Record breaking amount of people tuned into the Super Bowl as official figures revealed
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Official figures show that a record-breaking audience tuned in to watch the Kansas City Chiefs win Super Bowl 58 on Sunday.
The Chiefs snatched a dramatic 25-22 win against the San Francisco 49ers Las Vegas, with Mecole Hardman Jr catching the walk-off winner deep into overtime.
Quarterback Patrick Mahomes guided the Chiefs to a third Super Bowl triumph in five years by beating the team they overcame in the Super Bowl four years ago.
The finale of the NFL season is annually one of the biggest sporting events in the world, but in the United States it is undisputedly the top dog.
Now, official figures have been released that confirm that this year more people watched the Super Bowl than ever before.
According to CBS - the network that broadcast the game along with NFL Network, Univision, Paramount+, NFL+ and ViX - the Super Bowl drew a staggering 123.4 million viewers, making it the most watched television programme of all time.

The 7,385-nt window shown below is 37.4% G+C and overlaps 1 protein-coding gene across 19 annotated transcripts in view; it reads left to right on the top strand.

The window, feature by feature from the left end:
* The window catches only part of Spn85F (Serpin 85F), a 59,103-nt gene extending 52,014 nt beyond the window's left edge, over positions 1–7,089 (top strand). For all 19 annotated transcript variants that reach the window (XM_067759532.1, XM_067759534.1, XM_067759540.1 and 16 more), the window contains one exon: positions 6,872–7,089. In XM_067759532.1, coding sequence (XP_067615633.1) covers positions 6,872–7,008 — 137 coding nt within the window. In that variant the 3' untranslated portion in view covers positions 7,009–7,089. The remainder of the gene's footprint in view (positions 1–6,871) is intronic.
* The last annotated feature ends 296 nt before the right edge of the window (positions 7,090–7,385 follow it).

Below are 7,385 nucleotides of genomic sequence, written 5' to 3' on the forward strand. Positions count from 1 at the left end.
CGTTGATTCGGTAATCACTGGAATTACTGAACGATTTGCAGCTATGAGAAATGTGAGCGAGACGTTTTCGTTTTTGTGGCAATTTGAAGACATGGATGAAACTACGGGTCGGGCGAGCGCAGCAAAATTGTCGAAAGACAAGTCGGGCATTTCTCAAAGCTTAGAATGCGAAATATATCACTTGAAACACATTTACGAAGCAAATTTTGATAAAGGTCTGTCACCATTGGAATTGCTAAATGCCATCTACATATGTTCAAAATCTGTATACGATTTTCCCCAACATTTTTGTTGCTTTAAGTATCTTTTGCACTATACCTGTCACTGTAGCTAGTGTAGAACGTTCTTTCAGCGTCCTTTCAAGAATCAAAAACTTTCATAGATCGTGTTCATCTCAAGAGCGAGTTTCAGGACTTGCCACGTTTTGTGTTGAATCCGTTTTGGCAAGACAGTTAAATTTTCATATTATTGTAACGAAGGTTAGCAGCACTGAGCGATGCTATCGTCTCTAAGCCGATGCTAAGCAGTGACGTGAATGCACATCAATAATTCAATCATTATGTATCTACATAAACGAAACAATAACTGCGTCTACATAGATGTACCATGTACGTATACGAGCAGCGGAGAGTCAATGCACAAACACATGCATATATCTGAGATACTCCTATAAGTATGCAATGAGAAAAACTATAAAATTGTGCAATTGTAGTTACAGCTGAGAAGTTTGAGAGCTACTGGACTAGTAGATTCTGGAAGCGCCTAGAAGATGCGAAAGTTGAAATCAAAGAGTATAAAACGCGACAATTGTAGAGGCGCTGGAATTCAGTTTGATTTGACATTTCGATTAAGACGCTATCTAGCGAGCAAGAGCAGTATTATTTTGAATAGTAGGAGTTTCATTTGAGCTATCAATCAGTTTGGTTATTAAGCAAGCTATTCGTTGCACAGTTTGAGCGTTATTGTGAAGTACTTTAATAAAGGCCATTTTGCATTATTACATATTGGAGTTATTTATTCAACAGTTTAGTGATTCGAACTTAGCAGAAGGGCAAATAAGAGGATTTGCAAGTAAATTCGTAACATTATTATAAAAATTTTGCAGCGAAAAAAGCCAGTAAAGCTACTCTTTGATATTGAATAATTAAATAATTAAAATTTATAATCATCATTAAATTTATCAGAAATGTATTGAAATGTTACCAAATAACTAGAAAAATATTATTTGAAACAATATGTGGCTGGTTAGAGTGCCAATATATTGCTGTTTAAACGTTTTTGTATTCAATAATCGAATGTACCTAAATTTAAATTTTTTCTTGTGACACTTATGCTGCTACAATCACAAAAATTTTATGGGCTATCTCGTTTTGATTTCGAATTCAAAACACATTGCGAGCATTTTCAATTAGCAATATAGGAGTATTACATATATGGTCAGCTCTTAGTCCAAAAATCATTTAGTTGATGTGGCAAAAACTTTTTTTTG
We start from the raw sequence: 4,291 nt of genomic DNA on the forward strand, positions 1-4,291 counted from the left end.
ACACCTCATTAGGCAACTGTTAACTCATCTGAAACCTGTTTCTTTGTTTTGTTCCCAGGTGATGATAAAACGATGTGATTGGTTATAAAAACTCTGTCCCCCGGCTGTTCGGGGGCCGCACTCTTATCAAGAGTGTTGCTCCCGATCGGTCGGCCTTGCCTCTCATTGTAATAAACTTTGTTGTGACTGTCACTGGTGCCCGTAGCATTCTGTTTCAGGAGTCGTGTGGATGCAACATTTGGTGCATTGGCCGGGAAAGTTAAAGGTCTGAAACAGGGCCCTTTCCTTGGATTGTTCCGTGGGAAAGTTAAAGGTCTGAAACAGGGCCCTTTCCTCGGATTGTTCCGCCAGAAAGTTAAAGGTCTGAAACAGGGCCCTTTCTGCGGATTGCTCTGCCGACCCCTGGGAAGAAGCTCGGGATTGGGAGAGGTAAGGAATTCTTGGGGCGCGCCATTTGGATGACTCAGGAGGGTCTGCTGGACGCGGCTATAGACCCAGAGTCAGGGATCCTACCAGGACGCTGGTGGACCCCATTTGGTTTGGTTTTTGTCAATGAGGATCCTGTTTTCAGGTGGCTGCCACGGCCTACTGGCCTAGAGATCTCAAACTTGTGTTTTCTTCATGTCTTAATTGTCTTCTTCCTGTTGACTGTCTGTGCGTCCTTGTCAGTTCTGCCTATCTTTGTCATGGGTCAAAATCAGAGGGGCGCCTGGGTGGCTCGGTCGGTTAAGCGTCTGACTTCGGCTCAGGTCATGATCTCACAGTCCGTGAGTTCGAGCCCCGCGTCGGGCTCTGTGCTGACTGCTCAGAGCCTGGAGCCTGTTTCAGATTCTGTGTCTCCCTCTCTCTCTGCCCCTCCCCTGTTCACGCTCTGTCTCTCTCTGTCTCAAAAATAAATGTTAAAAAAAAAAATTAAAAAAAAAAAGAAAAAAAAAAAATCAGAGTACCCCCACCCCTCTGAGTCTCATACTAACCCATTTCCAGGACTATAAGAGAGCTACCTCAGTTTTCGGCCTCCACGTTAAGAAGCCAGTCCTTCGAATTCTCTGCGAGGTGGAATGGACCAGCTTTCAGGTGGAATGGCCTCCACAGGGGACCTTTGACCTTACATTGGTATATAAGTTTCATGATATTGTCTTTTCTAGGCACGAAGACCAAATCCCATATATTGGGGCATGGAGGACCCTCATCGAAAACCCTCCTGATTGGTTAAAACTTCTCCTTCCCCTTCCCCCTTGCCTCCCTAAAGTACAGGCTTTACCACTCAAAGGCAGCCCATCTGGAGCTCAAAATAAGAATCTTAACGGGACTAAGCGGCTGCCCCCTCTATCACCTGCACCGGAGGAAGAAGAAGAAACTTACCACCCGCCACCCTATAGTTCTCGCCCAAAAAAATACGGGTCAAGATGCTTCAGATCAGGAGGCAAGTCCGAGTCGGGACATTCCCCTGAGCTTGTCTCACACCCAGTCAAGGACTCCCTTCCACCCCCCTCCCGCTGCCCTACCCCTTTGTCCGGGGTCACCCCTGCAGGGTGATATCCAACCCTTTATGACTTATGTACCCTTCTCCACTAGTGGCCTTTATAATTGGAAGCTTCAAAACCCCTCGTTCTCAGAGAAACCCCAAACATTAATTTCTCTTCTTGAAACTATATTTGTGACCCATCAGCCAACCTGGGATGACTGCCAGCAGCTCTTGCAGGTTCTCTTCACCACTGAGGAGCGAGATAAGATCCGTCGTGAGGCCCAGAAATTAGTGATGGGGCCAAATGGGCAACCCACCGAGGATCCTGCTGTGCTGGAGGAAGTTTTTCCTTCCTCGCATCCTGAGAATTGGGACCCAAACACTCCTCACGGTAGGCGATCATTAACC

The previous record was set last year, when 115.1 million viewers watched the 2023 Super Bowl on Fox television networks and the league's own platforms.
Overall, 202.4 million viewers watched at least part of the broadcast, making it the highest unduplicated total audience in history, marking a 10% increase from last year's Super Bowl (184 million).
CBS Sports said that digital streaming on Paramount+ helped it achieve the historic audience figures.
The meeting between the Chiefs and the 49ers was one of the most anticipated Super Bowl clashes in recent times, thanks to the quality of both teams but also because of off-field factors.
The Super Bowl half-time show - this year starring Usher and guests including Alicia Keys and Ludacris - was, as always, a major attraction.
The presence of Taylor Swift played a significant role too, as new audiences have been attracted to the NFL since she started dating Chiefs tight-end Travis Kelce.
"The Super Bowl is really the last of the truly communal TV experiences, making it not only immune to the audience decline that all other programming types are experiencing, but in fact positioned for growth," Syracuse University television historian Robert Thompson said.
NFL games made up a staggering 93 of the top 100 broadcast programs last year, according to data from Nielsen.